Annapurna Circuit, Himalayas, Nepal 2014

I never had to try to travel.

It’s always been as easy and natural as breathing.

To live a nomadic lifestyle, where the most current location of home changes with the seasons. I might spend summers in the beautiful British Columbia, hop over to the chilled out hippy town of Pai in Northern Thailand when autumn rolls around, then head over to Bali a few months later. Or who knows, maybe another quick jump up to the Himalayas(link) for a meditation retreat.  The next home is just a plane ticket away.

I’m often asked “how” I do it. This question always confuses me. How could I not, is more the question. But I will share some of my experience with that tricky temptress which is travel, in the hopes of shedding some light on this and other travel related questions I’m often asked.

I was first seduced by travelling for the shear thrill of it. It made me feel alive.

I spent years country hopping. Spending maybe a couple weeks to a month in one country before moving on to the next. Sometimes hoping back to those that I liked. It was literally all over the map. Overnight busses and trains were the norm, waking up excitedly to another new city.

From —  treks though the jungle, scuba diving with sharks, to camel riding through the Moroccan desert or visits to indigenous hill tribes in the mountains – who knew what the next country would bring? The next great adventure was always just around the corner.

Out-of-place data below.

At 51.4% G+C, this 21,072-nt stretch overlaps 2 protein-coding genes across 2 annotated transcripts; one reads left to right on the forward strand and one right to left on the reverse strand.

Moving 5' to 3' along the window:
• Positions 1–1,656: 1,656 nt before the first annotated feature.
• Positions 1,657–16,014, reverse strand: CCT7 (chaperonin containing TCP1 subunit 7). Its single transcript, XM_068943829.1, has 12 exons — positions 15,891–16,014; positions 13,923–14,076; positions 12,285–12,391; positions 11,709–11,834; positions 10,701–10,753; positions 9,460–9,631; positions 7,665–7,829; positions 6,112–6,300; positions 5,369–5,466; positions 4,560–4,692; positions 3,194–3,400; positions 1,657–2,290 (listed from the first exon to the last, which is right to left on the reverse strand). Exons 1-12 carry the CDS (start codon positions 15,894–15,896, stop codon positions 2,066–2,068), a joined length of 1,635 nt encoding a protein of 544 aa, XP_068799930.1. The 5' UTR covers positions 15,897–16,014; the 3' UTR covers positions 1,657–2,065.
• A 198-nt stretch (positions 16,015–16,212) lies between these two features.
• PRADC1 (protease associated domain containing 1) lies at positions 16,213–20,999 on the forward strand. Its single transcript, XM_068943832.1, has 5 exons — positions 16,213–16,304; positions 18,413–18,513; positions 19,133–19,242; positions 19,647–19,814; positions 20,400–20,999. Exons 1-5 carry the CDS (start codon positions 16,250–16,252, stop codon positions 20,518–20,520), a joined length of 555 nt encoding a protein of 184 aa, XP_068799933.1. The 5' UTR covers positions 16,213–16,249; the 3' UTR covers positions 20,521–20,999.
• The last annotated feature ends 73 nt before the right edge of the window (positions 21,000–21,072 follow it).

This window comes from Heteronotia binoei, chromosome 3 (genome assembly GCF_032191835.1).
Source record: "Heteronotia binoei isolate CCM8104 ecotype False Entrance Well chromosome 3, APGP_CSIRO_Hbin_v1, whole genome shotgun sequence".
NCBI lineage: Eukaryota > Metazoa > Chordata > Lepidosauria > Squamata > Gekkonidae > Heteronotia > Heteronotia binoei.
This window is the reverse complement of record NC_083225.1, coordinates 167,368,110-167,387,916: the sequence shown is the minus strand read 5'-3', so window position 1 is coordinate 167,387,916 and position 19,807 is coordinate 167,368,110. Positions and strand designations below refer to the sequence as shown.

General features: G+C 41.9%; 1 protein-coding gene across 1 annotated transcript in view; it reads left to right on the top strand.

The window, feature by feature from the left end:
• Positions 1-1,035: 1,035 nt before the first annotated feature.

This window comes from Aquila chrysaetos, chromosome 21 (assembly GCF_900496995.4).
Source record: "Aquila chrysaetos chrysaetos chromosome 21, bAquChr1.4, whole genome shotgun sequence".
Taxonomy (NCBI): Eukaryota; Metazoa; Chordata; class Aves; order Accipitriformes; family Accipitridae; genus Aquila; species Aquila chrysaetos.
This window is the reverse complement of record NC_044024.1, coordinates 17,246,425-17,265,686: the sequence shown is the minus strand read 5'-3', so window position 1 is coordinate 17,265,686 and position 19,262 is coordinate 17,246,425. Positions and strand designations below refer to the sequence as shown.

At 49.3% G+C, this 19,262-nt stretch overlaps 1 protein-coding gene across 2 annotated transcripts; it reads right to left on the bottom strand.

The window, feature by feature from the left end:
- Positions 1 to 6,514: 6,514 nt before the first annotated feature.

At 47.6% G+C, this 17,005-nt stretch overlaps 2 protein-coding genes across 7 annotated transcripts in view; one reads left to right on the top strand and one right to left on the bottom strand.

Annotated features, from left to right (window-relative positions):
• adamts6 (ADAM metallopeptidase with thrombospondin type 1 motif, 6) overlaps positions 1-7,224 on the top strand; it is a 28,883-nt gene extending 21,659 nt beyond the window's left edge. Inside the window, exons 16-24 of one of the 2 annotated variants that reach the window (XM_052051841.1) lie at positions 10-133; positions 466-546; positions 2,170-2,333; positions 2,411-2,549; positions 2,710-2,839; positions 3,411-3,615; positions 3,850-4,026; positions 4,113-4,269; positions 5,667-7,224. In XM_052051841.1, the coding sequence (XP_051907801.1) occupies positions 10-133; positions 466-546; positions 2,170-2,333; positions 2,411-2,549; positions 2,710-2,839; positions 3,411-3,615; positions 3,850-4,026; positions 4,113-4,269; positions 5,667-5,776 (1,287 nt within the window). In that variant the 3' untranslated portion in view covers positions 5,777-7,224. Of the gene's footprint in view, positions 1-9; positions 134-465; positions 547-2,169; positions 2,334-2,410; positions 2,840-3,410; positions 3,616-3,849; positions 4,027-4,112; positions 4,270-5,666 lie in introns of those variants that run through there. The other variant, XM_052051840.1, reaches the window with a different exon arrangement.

And then there were phases where travelling was a crutch. An easy, effortless way to forget about the past and just be effortlessly present.

When my parents were in the process of divorcing and stuff was feeling unsettled back home, I took off backpacking through Europe. When I broke up with my boyfriend, I bought a one way ticket to India(link) and left a week later. (Nothing will bring you to the present like your first time to India. Some countries are more subtle, less of a culture adjustment, easier to stomach. India is not one of them. India is bold, loud, colourful and unapologetic. And beautiful. If you ever want to force yourself to stay in the present and practice an endless surrendering to the now, I highly recommend India.)

India also brought more of the meditation retreats and the ashrams. Oh, and the yoga. Just because every westerner has to do yoga if they are in India.

I am often asked questions like weren’t you scared? Travelling on your own as a young female, to a foreign country – isn’t it dangerous? You’re so brave!

It depends on how you look at it. It was the easiest way out for me. Staying in one place and mentally dealing with whatever adversity I was being faced with – now that would have been a whole lot braver.

Moving was always easier. Moving made staying in the present easy.

(And hey, you couldn’t move any farther than to the other side of the world – hence India.)

As for going to a foreign country, going someplace far away I’ve never been, where they spoke a different language and where I didn’t know anyone. That was the best part! The not knowing.